I'm running for president. Everyday Americans need a champion, and I want to be that champion. –H hillaryclinton.com— Hillary Clinton (@HillaryClinton) April 12, 2015
WASHINGTON — Hillary Rodham Clinton jumped back into presidential politics on Sunday, as a top adviser announced her much-awaited second campaign for the White House.
There's something really weird about the economic message President Obama put forward today. He talked about how we've already had a lot of deficit reduction and we need to shift our focus to creating jobs and strengthening the middle class.
A fiscal deadline all but blown, President Barack Obama says he once again wants to seek a big fiscal deal that would raise taxes and trim billions from expensive and ever growing entitlement programs. But with automatic federal spending cuts ready to start taking their toll, the path toward that grand bargain Obama campaigned on last year has significantly narrowed.
Here’s the latest if you care who takes over as the world’s most powerful banker when Ben Bernanke’s term expires in January: President Obama is sticking up for Larry Summers while economist David Rosenberg comes out to cheer for Janet Yellen.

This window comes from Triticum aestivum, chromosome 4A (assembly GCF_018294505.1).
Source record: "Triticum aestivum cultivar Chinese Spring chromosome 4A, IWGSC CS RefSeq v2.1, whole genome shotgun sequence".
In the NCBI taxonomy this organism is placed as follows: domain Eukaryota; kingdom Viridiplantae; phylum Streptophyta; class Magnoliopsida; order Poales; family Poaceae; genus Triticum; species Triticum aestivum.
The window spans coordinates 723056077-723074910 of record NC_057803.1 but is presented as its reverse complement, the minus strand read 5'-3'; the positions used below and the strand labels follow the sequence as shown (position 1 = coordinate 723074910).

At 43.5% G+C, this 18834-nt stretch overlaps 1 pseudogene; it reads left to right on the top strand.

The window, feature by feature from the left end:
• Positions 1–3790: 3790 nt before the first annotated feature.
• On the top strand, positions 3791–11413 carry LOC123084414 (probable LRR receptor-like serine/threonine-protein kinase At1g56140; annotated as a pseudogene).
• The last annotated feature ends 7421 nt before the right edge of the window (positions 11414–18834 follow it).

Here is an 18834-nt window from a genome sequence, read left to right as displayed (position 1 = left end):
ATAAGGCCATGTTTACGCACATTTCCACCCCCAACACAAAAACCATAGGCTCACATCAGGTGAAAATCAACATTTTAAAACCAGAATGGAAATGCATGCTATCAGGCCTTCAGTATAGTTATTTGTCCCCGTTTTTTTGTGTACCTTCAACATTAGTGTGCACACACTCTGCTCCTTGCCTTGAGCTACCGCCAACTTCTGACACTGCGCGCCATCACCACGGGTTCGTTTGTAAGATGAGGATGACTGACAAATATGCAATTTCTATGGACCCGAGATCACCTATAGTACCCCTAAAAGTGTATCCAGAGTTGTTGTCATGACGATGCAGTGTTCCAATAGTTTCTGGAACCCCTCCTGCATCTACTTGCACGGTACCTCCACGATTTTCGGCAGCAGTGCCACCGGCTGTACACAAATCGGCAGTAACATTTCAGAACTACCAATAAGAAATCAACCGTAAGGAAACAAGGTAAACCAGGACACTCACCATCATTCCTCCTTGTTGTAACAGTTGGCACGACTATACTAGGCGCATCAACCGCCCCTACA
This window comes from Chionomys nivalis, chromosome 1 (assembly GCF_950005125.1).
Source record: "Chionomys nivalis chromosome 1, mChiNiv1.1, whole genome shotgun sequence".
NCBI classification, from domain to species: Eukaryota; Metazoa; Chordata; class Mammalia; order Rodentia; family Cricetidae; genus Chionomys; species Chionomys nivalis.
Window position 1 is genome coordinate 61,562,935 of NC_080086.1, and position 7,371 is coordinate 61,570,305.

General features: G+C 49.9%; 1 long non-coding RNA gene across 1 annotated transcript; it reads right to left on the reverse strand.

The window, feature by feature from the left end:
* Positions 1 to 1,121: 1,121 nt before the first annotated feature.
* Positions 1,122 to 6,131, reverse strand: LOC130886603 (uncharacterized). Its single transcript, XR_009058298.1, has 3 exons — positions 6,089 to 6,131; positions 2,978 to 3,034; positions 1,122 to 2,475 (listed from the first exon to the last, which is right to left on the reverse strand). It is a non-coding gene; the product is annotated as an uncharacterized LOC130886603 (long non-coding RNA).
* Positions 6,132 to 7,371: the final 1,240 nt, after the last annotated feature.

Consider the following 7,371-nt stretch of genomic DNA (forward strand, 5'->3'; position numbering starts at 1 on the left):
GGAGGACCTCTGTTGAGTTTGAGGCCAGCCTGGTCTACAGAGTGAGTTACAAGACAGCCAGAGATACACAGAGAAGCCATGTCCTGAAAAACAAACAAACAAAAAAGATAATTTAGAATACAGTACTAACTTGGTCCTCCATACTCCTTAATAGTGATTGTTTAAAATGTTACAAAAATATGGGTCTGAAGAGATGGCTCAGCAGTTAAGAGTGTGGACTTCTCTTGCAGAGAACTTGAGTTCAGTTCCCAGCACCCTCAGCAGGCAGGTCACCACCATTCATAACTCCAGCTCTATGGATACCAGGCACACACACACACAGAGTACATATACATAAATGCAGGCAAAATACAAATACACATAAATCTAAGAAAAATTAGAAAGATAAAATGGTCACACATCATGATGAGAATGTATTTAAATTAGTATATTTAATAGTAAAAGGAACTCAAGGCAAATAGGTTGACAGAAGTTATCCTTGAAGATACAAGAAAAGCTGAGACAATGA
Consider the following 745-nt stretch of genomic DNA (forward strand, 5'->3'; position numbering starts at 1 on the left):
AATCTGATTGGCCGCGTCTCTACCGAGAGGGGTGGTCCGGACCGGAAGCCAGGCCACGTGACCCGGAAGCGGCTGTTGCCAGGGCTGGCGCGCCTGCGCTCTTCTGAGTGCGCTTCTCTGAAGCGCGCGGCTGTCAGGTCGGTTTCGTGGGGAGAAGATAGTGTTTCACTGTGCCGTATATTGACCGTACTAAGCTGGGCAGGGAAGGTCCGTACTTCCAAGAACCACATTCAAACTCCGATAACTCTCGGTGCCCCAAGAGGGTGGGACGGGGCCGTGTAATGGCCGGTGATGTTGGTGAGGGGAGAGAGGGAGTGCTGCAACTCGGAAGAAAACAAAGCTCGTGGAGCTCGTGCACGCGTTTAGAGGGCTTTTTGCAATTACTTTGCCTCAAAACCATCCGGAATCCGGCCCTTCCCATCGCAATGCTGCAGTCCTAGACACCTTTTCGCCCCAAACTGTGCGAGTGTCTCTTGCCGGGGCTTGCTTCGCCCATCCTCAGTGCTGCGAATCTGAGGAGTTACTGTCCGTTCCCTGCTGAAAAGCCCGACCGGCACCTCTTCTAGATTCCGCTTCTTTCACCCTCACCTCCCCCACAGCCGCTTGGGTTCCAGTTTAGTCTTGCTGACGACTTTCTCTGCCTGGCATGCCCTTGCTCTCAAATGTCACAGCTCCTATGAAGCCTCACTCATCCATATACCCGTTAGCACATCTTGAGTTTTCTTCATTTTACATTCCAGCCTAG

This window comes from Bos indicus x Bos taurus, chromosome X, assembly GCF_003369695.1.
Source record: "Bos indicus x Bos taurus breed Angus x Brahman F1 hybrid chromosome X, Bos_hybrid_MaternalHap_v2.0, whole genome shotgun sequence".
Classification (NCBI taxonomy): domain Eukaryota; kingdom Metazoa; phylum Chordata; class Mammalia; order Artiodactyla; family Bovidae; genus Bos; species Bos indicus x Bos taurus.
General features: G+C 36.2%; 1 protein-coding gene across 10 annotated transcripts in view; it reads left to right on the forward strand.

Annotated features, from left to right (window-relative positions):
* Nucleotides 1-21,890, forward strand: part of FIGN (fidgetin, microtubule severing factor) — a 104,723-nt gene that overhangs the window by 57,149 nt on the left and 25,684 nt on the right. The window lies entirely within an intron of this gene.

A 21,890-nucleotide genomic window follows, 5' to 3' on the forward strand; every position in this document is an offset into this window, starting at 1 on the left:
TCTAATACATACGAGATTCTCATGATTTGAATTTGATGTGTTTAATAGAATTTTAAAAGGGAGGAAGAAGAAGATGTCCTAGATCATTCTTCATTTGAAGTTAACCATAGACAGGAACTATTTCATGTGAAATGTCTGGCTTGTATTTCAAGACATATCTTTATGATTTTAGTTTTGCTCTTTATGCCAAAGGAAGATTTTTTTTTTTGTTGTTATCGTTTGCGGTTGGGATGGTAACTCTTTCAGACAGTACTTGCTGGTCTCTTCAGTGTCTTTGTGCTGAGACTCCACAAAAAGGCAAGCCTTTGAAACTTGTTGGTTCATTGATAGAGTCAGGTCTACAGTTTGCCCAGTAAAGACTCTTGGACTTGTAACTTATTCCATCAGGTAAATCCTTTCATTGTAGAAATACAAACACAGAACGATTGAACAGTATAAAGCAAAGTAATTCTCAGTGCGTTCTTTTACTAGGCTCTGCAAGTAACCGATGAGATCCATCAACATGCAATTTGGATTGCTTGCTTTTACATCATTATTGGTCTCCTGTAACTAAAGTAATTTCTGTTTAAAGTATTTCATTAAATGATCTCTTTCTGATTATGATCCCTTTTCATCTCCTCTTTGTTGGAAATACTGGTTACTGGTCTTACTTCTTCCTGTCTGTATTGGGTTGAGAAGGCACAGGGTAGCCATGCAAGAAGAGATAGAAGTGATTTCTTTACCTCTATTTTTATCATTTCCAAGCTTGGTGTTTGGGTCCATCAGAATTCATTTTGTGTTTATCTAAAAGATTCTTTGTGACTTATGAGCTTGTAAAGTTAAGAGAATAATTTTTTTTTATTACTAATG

If you care, you probably already know that the battle between the camps for the two frontrunners — Yellen, vice-chair for the Fed, and Summers, former Treasury Secretary — is becoming heated.
WASHINGTON (AP) — A fiscal deadline all but blown, President Barack Obama says he once again wants to seek a big fiscal deal that would raise taxes and trim billions from expensive and ever growing entitlement programs.
Yves here. I must confess I have not been paying much attention to the Chris Christie scandal, partly because it is on the periphery of this blog’s beat and in part because the reason it’s remained national news is that Christie was widely seen as a contender in the 2016 presidential election. Like Lambert, I find it painful to think much about 2016 now. And remember the seven dwarves of 1992? Viable candidates can emerge from crowded fields late in the game.
In 2008, Wall Streeters invested millions in Barack Obama’s campaign. Many of these big donors were thus a little miffed when Obama, as President, derided Wall Streeters as “fat cats” and, to add injury to insult, threw his support behind the Dodd-Frank bill, much hated in the financial sector it was designed to reform. This time around, Wall Streeters turned against Obama, sending an even bigger torrent of cash Mitt Romney‘s way. That didn’t quite work out as planned.